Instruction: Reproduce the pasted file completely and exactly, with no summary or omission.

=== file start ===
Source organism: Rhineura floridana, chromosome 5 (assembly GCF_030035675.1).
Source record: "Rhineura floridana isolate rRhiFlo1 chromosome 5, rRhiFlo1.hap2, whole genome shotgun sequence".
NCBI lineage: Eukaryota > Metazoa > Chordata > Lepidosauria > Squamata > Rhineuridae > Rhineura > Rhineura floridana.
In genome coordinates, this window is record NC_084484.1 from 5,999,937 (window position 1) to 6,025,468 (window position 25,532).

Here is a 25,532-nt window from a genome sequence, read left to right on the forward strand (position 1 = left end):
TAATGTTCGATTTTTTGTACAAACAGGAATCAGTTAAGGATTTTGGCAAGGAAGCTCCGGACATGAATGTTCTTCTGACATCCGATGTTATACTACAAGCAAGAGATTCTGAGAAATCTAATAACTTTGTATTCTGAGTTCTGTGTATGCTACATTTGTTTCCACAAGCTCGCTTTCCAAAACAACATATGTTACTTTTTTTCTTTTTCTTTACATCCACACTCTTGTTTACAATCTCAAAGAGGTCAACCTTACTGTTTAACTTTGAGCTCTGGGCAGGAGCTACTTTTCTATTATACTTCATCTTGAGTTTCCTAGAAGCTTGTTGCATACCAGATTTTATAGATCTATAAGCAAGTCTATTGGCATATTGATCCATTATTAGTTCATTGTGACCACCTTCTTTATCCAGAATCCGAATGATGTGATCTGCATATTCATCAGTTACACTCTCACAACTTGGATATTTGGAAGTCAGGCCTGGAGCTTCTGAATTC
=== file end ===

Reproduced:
Source organism: Rhineura floridana, chromosome 5 (assembly GCF_030035675.1).
Source record: "Rhineura floridana isolate rRhiFlo1 chromosome 5, rRhiFlo1.hap2, whole genome shotgun sequence".
NCBI lineage: Eukaryota > Metazoa > Chordata > Lepidosauria > Squamata > Rhineuridae > Rhineura > Rhineura floridana.
In genome coordinates, this window is record NC_084484.1 from 5,999,937 (window position 1) to 6,025,468 (window position 25,532).

Here is a 25,532-nt window from a genome sequence, read left to right on the forward strand (position 1 = left end):
TAATGTTCGATTTTTTGTACAAACAGGAATCAGTTAAGGATTTTGGCAAGGAAGCTCCGGACATGAATGTTCTTCTGACATCCGATGTTATACTACAAGCAAGAGATTCTGAGAAATCTAATAACTTTGTATTCTGAGTTCTGTGTATGCTACATTTGTTTCCACAAGCTCGCTTTCCAAAACAACATATGTTACTTTTTTTCTTTTTCTTTACATCCACACTCTTGTTTACAATCTCAAAGAGGTCAACCTTACTGTTTAACTTTGAGCTCTGGGCAGGAGCTACTTTTCTATTATACTTCATCTTGAGTTTCCTAGAAGCTTGTTGCATACCAGATTTTATAGATCTATAAGCAAGTCTATTGGCATATTGATCCATTATTAGTTCATTGTGACCACCTTCTTTATCCAGAATCCGAATGATGTGATCTGCATATTCATCAGTTACACTCTCACAACTTGGATATTTGGAAGTCAGGCCTGGAGCTTCTGAATTC